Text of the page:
How to create your own company logo
How can your business' branding make an impact?
The computer age has brought graphic design closer to everyone, with easy access to the creation of newsletters, leaflets and more. And with more and more companies setting up business, you may be tempted to have a go at developing your own logo.
Here are 10 top tips to help you do just that. Follow this guide and you’ll be well on your way to developing your own brand image…
1. Keep it simple
First, decide on how the logo will be used – for a company, service, or product – and whether it will be both a name and icon, or name alone. (Avoid icon alone unless it’s your company’s long-established recognised image)
To stimulate your creativity, put together a list of existing logos and group them into competitors, industry, likes and dislikes.
Once it’s complete, file it away. Only look again once you’ve finished your design – how does it stand out from your competitors?
3. Design in black and white
To help you focus on typeface, shape and size, design in black and white not colour. You can easily translate your design to colour but the reverse is harder – and your logo needs to work in black and white if photocopied or faxed.
4. Company name
Make sure your company name is clear within your logo. If your potential clients and customers can’t read it, how can they get in touch with you?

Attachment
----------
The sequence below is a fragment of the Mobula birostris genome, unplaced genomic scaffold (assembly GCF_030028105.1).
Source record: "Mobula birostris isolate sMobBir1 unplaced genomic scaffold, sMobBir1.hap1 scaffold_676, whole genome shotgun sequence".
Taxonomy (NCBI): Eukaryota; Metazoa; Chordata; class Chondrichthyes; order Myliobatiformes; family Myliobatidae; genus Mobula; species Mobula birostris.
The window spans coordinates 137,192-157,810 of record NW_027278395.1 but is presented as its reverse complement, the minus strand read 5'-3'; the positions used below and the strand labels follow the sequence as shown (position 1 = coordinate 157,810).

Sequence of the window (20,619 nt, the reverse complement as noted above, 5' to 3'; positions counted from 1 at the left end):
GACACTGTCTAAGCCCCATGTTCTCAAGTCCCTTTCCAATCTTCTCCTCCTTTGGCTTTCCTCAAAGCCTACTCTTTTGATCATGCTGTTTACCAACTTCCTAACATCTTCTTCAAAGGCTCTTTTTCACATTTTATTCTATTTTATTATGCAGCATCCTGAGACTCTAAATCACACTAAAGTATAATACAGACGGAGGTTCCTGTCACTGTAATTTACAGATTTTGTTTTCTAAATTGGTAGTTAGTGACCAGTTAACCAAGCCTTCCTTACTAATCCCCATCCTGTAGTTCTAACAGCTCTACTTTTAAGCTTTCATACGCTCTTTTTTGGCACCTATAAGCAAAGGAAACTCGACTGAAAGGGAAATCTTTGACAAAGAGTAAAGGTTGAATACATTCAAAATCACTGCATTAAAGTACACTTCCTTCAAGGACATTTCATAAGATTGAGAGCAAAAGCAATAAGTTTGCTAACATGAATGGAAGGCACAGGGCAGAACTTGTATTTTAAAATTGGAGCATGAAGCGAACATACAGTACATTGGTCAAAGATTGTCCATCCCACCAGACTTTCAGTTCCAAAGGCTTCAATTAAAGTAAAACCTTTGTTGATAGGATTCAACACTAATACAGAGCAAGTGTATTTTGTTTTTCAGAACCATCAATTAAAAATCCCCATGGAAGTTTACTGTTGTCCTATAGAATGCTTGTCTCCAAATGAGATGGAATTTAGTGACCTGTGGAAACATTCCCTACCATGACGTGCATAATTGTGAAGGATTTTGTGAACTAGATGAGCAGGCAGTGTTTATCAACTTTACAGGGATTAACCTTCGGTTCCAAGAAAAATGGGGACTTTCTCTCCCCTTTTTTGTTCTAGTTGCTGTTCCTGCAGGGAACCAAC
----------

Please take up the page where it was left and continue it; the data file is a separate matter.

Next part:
Choose two colours – its most cost effective to print. The colour you see on your monitor isn’t always the way it prints out. If your can, borrow a Pantone colour swatch book (they can be quite expensive) and use it to select your colours.
Don’t worry if the colour doesn’t look right on your monitor; when printed professionally it will be exactly as you see in the Pantone book.
Use a maximum of two typefaces. And choose the style wisely – ‘Old English’ style would suit a traditional antique shop while Avant Garde or Optima is great for a modern interior design firm. Be appropriate but don’t be too predictable.
Your logo must be legible in a variety of sizes – test readability by shrinking it to the smallest possible usage size.
8. Pause to reflect
Once you’ve designed your logo, put it away. Do you still like it after a week? If not then get back to the drawing board. This also gives you a chance to check your design with a fresh eye. Typos can be expensive!
9. Avoid clipart
As tempting as it is, avoid clipart like the plague, it will only expose you as an amateur! If you can’t design the logo yourself then get a professional to do it for you.
10. Do a mock-up
Try out your new logo on a mock up of a variety of materials and medium you intend to use it on e.g. letterheads, business card, brochures etc.
If you have vans or cars you are going to brand, take a side-on digital picture of it. Download it on to your computer and paste your logo on.
Charles Nartey, director of graphic designers Nataris, says: “There are a number of things to consider when creating a logo, but if you follow this guide and take things slowly you may be surprised by how much you can achieve.
“It’s so important to take time over this – and remember the old cliché ‘you will never get a second chance to make a first impression’.
“If the prospect is just too daunting, get in touch with a design agency – you may be surprised how reasonable a quote you get from a smaller firm. It might well be worth investing in this in the long run.”